Hockey

June 4, 2018

 

It is June, and what that means to a surprisingly small number of people (including myself) is that it is Stanley Cup finals time. I love Hockey. Growing up in Detroit (which is not only known as the “Motor City”, but also “Hockeytown”), I have played hockey as long as I can remember.  

 

Why am I writing about hockey?

 

Two answers:

  1. Hockey is great

  2. There are a few fundamentals of hockey that I have found applicable to triathlon

 

Let's start with the basics of hockey. There are six players per team on the ice at one time, 5 skaters and 1 goalie, though a team may pull their goalie and have six skaters. The skaters consist of three Forwards (which are the Center, Left Wing and Right Wing), as well as two Defensemen.  There are also situations when a team has fewer than six players on the ice but no less than four, mainly during penalties. The objective in hockey is to score more goals than the opposing team.  A goal is scored when the puck crosses the goal line and enters the net when struck by a player’s stick, meaning a goal does not count if the puck is thrown or kicked into the net. (If you have any questions, I  am more than happy to talk hockey with you.)

 

What can hockey possible have to do with triathlon?

 

A few things: Balance, hip mobility, proper foot strike, running coordination/swimming coordination.

 

Balance - Hockey is played on a sheet of ice (I have actually played hockey and competed in a triathlon on/in the same piece of water, which is kind of strange now that I think of it) which requires a high level of balance.  Understanding how your center of mass moves through space is huge not only for skating, but for running. Skating is great for learning balance quickly. One of the very first drills a person learns in hockey is “warming up the edges”.  This is where one skates forward and backward on both the inner and outer edges of the skate.

 

Hip Mobility - Hip Mobility may be the most important factor for efficiency and injury prevention in running and cycling.  The better the mobility in the hip, the better tracking of the lower kinetic chain throughout the pedal stroke and running stride.  Another beginner drill that Hockey players learn is “skating circles”, which is wonderful for hip mobility. When skating circles, a person skates around one of the face off circles with his/her shoulders pointing in one direction. This requires the skater to quickly switch between skating forward and backward by means of a “t-turn”. A “t-turn” is when a skater makes a “T” with his/her skates then flip the hips from forward to backward, requiring a great deal of hip mobility.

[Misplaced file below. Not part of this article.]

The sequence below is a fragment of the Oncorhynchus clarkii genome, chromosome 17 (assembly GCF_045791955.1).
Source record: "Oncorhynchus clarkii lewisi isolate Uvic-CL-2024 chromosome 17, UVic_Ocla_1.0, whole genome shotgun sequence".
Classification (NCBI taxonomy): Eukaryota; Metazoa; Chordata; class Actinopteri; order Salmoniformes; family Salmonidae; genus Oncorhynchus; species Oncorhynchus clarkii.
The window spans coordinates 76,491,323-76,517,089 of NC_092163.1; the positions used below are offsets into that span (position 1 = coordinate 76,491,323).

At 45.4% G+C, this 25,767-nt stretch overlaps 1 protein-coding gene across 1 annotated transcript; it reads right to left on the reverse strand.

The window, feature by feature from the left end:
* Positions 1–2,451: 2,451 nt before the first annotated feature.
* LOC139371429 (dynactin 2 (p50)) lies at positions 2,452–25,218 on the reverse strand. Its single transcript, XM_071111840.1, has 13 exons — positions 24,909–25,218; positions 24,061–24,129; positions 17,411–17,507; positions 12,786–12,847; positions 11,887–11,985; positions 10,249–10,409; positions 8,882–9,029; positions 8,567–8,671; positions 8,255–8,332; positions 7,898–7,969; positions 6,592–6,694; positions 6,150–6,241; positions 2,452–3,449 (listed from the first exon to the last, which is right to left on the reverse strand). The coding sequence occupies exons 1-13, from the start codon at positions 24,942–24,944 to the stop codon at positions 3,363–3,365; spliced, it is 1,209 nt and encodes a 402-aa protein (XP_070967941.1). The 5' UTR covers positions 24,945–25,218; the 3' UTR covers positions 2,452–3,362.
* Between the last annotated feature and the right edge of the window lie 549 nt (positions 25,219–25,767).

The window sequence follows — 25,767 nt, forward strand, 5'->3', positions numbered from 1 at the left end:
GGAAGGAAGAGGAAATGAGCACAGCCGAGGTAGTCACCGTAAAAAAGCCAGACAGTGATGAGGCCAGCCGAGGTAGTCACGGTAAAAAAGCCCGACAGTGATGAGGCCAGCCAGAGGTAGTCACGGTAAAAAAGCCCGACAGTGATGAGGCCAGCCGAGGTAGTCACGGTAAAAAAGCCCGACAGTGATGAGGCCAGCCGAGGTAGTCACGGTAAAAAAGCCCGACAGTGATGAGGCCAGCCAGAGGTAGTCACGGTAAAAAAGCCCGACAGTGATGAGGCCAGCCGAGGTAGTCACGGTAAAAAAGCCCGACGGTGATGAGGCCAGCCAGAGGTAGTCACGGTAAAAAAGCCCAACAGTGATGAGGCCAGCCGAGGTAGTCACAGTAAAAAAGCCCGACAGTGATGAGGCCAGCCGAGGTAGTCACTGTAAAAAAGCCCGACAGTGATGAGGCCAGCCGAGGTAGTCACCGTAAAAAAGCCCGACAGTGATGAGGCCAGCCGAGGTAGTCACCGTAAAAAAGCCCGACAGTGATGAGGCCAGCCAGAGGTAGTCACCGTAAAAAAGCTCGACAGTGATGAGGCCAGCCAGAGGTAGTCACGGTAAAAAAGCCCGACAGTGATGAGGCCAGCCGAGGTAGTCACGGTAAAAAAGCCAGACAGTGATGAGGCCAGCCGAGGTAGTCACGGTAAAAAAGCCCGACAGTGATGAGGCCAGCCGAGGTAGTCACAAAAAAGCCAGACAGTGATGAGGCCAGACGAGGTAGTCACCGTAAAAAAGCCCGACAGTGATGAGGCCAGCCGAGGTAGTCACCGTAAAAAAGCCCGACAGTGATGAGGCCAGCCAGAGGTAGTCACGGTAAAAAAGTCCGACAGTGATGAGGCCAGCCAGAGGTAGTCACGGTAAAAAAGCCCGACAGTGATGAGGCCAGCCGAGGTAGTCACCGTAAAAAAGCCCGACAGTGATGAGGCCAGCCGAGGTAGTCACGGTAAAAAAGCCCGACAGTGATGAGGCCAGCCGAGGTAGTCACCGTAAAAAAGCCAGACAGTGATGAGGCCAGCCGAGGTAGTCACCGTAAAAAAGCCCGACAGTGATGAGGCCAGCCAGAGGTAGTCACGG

Foot strike - Folks that have not played hockey may not know that the blade of a skate is not flat from front to back, it has a gentle curve.  That little curve, when used properly, allows a skater to pivot and put power to the ice very effectively. However, if a skater has too much weight on the back of the blade (similar to a foot strike too far in front of a runner’s center of mass) that individual does not go forward and usually ends up with his/her butt on the ice

 

Running / swimming coordination - Hockey is great for coordination in running and swimming because an individual must be able to move along the body’s longitudinal axis (the imaginary line that runs straight down through the top of the head to the ground, when standing) in a twisting and non-twisting manner.  While skating the body upper body moves opposite of the lower body, just like in running, twisting along the longitudinal axis. But, when shooting or catching a pass, the upper and lower body must move in the same direction to produce power in the shot, or dissipate power when catching a pass.

 

Hockey is fun and I recommend that everyone should give it a tri (ha). A great deal can be learned about the body by sliding around some ice with a stick and puck.

 

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